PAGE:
Namibia
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Meatco’s fortunes may turn

The Meat Corporation of Namibia (Meatco), though it suffered a net loss of N$205 million for the 2022 financial year, has bounced back, slaughtering some 16 200 head of cattle during the first four months of 2023 – an increase of 86%.

This is expected to have the state-owned entity’s fortunes turned, especially considering it has received an injection of N$200 million to boost operations.

Recently released financial statements for the year ended 31 January 2022 show that the company saw a decrease in its main source of cattle supply, the southern side of the redline, to the meat producer to 35 127 from 36 074.

Cattle supplied on the northern side of the redline, however, show an increase from 1 258 head of cattle to 2 348.

This has, in turn, lowered revenue to N$752 million and has led to a massive loss the company says could be shortlived.

The bigger picture, according to Meatco’s management, is to connect the dots between big-picture strategy elements and purpose, vision, mission, core values and strategic focus areas, as well as operational activities.

“The company strives to build a dynamic commercial public enterprise that is competitive, profitable and sustainable in order to survive a highly volatile, uncertain, complex and ambiguous global beef industry,” reads the financial statements’ commentary.

Because locals are not selling many animals to Meatco any more, and some keep selling off to South Africa where prices are better, Meatco said it tapped into the Botswana market, and has slaughtered more than 2 000 head of cattle from Botswana.

This follows the 8 November 2021 directive in which the government of Botswana announced it would allow the export of live animals for slaughter from 1 January 2022 to 31 December 2023.

Consequently, the Namibian Cabinet also approved Meatco to import 20 000 head of cattle.

Meatco said it would engage the state to escalate the temporary arrangement to be a permanent arrangement so that cattle from Botswana can augment the shortage of slaughter-ready cattle in Namibia.

The company said it plans to procure another 2 000 head of cattle from Botswana during the 2023 financial year.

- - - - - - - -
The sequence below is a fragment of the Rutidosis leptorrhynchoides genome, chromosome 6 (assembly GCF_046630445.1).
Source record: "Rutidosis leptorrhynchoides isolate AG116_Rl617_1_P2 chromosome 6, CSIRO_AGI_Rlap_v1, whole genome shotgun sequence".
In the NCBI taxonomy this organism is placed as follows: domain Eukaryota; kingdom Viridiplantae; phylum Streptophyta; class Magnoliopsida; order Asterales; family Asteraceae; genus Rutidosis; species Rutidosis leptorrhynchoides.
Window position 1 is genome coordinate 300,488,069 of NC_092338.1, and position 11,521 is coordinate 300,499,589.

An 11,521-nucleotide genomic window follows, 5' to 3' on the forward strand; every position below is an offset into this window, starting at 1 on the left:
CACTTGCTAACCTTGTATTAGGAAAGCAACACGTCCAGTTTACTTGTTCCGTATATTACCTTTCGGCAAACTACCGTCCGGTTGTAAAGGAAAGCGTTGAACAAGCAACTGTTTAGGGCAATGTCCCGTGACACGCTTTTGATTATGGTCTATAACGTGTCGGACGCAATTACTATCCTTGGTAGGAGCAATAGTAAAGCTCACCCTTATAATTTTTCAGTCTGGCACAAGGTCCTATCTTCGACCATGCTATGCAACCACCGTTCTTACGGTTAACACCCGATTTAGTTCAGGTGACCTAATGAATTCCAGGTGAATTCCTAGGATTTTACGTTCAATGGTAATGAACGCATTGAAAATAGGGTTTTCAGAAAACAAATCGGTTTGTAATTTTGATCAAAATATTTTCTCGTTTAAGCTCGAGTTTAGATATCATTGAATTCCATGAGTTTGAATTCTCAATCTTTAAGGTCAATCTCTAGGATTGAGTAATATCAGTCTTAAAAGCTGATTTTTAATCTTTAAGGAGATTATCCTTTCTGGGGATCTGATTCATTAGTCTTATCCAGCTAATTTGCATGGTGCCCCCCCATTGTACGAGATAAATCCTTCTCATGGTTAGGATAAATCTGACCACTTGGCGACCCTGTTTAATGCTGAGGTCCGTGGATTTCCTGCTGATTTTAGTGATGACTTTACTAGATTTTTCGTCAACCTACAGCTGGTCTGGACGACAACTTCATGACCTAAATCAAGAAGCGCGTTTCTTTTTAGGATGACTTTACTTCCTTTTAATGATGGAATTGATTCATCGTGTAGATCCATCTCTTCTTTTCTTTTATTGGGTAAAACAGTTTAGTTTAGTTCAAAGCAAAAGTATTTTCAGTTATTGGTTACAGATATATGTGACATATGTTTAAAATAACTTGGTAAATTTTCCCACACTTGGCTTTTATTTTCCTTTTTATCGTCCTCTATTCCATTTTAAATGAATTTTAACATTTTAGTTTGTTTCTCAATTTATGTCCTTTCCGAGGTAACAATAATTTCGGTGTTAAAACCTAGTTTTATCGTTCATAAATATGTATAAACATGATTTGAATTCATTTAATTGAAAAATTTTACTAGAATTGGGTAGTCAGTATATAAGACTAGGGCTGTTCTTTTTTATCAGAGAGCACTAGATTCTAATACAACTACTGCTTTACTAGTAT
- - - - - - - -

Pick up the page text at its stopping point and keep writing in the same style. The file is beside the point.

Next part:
To break even, Meatco needs to slaughter at least 60 000 cattle annually for the export market, and according to the financial statements, the 2023 financial year’s figures are expected to be better.

Meatco also wants to still corner the weaners market that are now being exported to South Africa, although it stated that finishing off weaners in the feedlot to quality slaughter weight is costly.

The company said it was committed to sign supply contracts with feeders, and have a fixed-contract pricing mechanism allow Meatco to buy feedlot cattle at lower prices than what Meatco can produce through Okapuka feedlot.

“This will also sustain Meatco’s operations during the off-season from August to January by providing the minimum number of slaughter cattle to keep the abattoir in operation.

“This stream has the potential to deliver 23 500 head of cattle and reduce the number of weaners exported to South Africa annually,” the company said.

Meatco said it is now working closely with the farmers’ associations as agents for organising cattle marketing events at a commission.
In so doing, Meatco is seeking to assemble buying points at strategic locations on the main routes in the farming areas to capture feedlot and slaughter-ready cattle destined for commercial auctions.

During the 2022 financial year, from the 7 657 tonnes of beef and bone-in products available to sell, Meatco allocated 62% of the volume to export markets, which generated 80% total beef and bone-in product revenue.

On this, the company is boastful.

“Through robust marketing strategies the board and management implemented, Meatco remains the only commercial public enterprise in Africa that can export to luxury markets and maintain access for the Namibian beef in the traditional export markets of South Africa, the European Union, the United Kingdom, Norway and Reunion.

“We continued to fill our Norwegian quota as per the allocated tonnage,” the company said.

Meatco exported its first beef consignments to emerging markets China in 2019, and the United States in 2020.

Meatco also developed the strategy for the northern communal area (NCA) and successfully mainstreamed the NCA into the Namibian economy by operating the Katima Mulilo abattoir and marketing certified beef, in line with the Commodity-Based Trade Protocol from the Katima Mulilo abattoir.

“To date, beef from the NCA through our Katima Mulilo abattoir is finding its space in the Ghanaian market, Angola, and the Democratic Republic of Congo as exported through the Commodity-Based Trade Protocol,” Meatco said.

“Through Cabinet directives, official handover and budgetary support from the shareholder, Meatco is prepared to operate Rundu and Oshakati abattoirs to facilitate market access for NCA farmers in potential markets in Africa, the Middle East, and south-east Asia,” the statement said.

Worth N$6,3 billion, Namibia’s livestock farming sector is in dire need of growth, the company said, and growth starts at farm level, but will only happen when it is profitable to producers.

For the 2023 financial year, Meatco has a target to slaughter 60 000 head of cattle procured from south of redline, and 10 000 from producers north of the redline.

The full set of financial accounts are available on Meatco’s website.
– email: bottomline@namibian.com.na